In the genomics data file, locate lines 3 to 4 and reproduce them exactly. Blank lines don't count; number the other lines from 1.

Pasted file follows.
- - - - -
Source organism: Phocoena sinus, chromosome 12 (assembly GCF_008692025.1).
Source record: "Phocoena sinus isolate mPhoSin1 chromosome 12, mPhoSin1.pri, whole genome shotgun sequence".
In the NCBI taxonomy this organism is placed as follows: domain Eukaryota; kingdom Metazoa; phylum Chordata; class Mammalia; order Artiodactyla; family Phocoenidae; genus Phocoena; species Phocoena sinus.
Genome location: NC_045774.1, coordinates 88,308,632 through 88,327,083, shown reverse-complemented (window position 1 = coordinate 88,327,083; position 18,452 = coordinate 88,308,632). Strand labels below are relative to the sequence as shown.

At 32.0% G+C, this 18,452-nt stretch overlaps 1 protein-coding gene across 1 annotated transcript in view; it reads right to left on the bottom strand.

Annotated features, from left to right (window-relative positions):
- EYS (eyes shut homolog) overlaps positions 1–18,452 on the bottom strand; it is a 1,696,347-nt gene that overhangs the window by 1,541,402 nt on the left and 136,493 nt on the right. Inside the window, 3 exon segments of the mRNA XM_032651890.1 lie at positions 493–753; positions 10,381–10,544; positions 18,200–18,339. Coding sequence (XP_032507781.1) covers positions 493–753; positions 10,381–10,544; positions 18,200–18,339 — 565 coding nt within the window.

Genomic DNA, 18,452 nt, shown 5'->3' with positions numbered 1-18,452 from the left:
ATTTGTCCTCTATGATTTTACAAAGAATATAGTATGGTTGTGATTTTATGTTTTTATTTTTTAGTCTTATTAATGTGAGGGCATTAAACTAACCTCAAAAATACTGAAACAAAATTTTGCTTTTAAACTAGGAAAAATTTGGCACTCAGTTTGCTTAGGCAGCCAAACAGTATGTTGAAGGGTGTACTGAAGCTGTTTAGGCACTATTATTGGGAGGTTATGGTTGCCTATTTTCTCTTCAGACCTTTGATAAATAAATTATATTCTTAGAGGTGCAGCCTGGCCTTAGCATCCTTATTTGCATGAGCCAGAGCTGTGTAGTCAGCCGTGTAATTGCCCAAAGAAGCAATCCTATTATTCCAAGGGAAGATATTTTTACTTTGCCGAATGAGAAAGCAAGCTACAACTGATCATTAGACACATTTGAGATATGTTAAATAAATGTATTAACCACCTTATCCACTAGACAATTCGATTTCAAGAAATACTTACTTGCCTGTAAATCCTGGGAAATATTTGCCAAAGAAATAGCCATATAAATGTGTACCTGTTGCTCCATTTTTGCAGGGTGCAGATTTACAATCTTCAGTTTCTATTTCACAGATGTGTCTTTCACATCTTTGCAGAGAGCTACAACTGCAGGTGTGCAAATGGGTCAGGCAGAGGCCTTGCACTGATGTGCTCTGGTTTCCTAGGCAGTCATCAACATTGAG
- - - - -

In the NCBI taxonomy this organism is placed as follows: domain Eukaryota; kingdom Metazoa; phylum Chordata; class Mammalia; order Artiodactyla; family Phocoenidae; genus Phocoena; species Phocoena sinus.
Genome location: NC_045774.1, coordinates 88,308,632 through 88,327,083, shown reverse-complemented (window position 1 = coordinate 88,327,083; position 18,452 = coordinate 88,308,632). Strand labels below are relative to the sequence as shown.